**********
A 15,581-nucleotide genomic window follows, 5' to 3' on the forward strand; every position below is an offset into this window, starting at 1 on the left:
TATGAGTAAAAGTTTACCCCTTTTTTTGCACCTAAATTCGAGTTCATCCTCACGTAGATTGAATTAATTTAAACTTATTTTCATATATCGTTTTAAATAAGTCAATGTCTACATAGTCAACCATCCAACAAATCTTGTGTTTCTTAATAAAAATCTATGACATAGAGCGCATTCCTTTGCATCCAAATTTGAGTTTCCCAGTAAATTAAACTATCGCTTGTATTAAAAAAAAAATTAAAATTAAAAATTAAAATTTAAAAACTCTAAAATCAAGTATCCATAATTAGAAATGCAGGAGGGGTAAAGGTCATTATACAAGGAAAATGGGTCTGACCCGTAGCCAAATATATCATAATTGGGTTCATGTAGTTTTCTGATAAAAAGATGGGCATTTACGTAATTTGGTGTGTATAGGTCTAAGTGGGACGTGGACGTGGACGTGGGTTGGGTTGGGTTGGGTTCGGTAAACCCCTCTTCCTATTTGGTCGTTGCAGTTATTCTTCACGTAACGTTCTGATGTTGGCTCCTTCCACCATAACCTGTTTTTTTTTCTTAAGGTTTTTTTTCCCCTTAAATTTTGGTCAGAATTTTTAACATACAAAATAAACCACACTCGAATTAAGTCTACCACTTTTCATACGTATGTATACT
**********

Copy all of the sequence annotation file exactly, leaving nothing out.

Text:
A 15,581-nucleotide genomic window follows, 5' to 3' on the forward strand; every position below is an offset into this window, starting at 1 on the left:
TATGAGTAAAAGTTTACCCCTTTTTTTGCACCTAAATTCGAGTTCATCCTCACGTAGATTGAATTAATTTAAACTTATTTTCATATATCGTTTTAAATAAGTCAATGTCTACATAGTCAACCATCCAACAAATCTTGTGTTTCTTAATAAAAATCTATGACATAGAGCGCATTCCTTTGCATCCAAATTTGAGTTTCCCAGTAAATTAAACTATCGCTTGTATTAAAAAAAAAATTAAAATTAAAAATTAAAATTTAAAAACTCTAAAATCAAGTATCCATAATTAGAAATGCAGGAGGGGTAAAGGTCATTATACAAGGAAAATGGGTCTGACCCGTAGCCAAATATATCATAATTGGGTTCATGTAGTTTTCTGATAAAAAGATGGGCATTTACGTAATTTGGTGTGTATAGGTCTAAGTGGGACGTGGACGTGGACGTGGGTTGGGTTGGGTTGGGTTCGGTAAACCCCTCTTCCTATTTGGTCGTTGCAGTTATTCTTCACGTAACGTTCTGATGTTGGCTCCTTCCACCATAACCTGTTTTTTTTTCTTAAGGTTTTTTTTCCCCTTAAATTTTGGTCAGAATTTTTAACATACAAAATAAACCACACTCGAATTAAGTCTACCACTTTTCATACGTATGTATACT